Fast food chains’ ‘healthy’ ads lost on kids
To help stem the tide of obesity in U.S. children, fast food companies agreed in 2009 to show healthy foods in ads targeting children. A new study reveals that how those foods have been depicted in ads for children’s meals have only led to confusion for children and fails to help them make healthier eating decisions.
The study, published in the late March edition of the journal JAMA Pediatrics, revealed that one-half to one-third of children were unable to identify milk and only 10 percent of children could identify sliced apples in advertising images depicting both products.
Nearly 100 children, ranging in age from 3 to 7, were shown McDonald’s and Burger King TV ads promoting healthy kids’ meals that ran in 2010. Researchers showed freeze frames of ads that appeared on various children’s cable networks and asked participants to identify what they saw on the screen. Of the four ads viewed, depictions of milk weren’t communicated well to children who could not yet read and only McDonald’s ads featuring apple slices were identified as apple products by most of the participants, regardless of age.
“Burger King’s depiction of apple slices as ‘Fresh Apple Fries’ was misleading to children in the target age range,” said lead study author Dr. James Sargent in a statement.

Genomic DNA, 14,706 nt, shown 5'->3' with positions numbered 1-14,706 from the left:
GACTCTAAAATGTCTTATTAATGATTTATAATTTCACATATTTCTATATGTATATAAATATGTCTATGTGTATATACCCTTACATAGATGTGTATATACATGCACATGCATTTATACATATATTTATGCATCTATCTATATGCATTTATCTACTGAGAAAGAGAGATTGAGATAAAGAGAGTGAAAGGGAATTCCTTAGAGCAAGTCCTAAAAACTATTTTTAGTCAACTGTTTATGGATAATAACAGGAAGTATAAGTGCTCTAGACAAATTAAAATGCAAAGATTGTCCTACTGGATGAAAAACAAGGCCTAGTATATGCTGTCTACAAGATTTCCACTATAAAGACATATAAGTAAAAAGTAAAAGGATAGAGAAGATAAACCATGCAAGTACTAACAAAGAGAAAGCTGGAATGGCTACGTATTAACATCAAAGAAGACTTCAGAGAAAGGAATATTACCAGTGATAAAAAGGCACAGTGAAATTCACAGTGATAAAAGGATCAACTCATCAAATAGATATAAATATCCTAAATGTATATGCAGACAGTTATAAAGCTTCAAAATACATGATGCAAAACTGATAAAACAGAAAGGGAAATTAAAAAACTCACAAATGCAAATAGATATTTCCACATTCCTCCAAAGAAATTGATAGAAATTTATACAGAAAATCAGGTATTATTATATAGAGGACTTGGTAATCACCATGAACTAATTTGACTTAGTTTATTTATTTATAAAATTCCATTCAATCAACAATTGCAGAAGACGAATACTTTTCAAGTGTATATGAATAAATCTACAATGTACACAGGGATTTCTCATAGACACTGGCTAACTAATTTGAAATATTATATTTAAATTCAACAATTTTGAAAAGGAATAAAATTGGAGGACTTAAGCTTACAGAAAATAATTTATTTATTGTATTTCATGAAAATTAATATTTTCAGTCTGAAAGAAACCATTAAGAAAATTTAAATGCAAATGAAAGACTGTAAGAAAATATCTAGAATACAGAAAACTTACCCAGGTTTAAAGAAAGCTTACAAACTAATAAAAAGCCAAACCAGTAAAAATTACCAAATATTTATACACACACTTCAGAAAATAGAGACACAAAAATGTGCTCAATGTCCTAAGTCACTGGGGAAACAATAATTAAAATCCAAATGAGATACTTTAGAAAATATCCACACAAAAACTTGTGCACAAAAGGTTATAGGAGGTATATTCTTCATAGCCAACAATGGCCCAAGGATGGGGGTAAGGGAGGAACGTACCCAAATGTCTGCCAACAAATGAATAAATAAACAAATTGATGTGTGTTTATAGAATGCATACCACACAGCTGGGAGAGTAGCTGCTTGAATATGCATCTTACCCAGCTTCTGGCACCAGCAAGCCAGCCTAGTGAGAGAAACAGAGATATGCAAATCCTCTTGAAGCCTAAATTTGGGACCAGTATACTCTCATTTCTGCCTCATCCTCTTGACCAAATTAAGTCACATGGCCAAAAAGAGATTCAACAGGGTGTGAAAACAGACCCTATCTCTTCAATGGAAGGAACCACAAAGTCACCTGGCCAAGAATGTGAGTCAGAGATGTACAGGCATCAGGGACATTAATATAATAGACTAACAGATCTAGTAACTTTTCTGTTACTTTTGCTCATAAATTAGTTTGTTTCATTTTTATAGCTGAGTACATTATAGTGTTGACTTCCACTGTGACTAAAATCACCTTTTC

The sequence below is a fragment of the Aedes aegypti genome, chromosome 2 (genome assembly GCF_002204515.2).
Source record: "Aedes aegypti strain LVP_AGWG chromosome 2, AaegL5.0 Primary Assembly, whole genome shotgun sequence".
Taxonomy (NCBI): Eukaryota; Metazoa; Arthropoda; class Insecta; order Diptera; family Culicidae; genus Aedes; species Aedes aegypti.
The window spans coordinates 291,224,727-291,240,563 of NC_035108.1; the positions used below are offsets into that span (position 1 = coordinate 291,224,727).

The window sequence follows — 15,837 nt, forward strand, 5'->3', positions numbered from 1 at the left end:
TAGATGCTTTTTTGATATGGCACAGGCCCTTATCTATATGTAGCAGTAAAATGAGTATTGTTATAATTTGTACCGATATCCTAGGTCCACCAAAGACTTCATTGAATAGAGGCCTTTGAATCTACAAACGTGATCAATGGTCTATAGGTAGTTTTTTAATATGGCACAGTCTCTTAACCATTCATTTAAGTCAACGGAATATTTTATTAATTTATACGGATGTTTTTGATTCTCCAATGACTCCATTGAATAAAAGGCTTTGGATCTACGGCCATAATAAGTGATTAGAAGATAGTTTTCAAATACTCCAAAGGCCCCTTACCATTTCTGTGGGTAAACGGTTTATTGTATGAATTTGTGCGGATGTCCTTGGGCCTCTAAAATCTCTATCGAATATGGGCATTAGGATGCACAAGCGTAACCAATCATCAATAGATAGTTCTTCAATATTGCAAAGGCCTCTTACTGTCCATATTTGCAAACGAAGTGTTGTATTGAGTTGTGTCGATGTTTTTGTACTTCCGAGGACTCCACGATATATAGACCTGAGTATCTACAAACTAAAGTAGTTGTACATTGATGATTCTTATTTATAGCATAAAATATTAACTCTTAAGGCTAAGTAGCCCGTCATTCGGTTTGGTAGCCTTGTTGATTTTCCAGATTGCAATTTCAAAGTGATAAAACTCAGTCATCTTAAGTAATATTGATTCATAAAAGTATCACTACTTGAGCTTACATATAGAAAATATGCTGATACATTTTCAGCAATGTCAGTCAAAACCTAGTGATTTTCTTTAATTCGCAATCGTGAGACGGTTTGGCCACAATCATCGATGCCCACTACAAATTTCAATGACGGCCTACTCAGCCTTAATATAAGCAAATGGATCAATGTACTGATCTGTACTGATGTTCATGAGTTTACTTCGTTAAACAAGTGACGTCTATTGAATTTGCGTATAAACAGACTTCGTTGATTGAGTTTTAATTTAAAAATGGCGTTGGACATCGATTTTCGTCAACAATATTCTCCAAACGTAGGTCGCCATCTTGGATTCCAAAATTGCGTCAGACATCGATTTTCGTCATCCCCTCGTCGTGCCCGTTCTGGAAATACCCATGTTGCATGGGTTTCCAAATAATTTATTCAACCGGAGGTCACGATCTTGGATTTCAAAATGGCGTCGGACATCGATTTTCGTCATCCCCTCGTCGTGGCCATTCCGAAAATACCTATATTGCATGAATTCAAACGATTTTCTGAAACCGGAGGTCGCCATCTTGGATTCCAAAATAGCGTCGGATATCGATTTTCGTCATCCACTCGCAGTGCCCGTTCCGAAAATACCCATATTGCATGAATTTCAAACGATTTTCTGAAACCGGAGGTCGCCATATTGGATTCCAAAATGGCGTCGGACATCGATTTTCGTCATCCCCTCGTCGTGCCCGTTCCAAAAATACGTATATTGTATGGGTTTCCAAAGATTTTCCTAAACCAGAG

Although Burger King’s apple slices are sold in a plastic bag, in the ad they were in a french fry container with an image of an apple on the front. One child pointed to the product on the screen and said, “And I see some … are those apple slices?”
The researcher replied, “I can’t tell you … you just have to say what you think they are.”
“I think they’re french fries,” said the child.
“The advertisement would be deceptive by industry standards, yet their self-regulation bodies took no action to address the misleading depiction,” added Sargent, co-director of the Cancer Control Research Program at the Norris Cotton Cancer Center in Lebanon, N.H.
A similar study was published last year by Dr. Sargent and his team of researchers, which concluded that although fast food companies had self-imposed guidelines to discourage giveaways to develop brand awareness with kids, their advertising still emphasized it.
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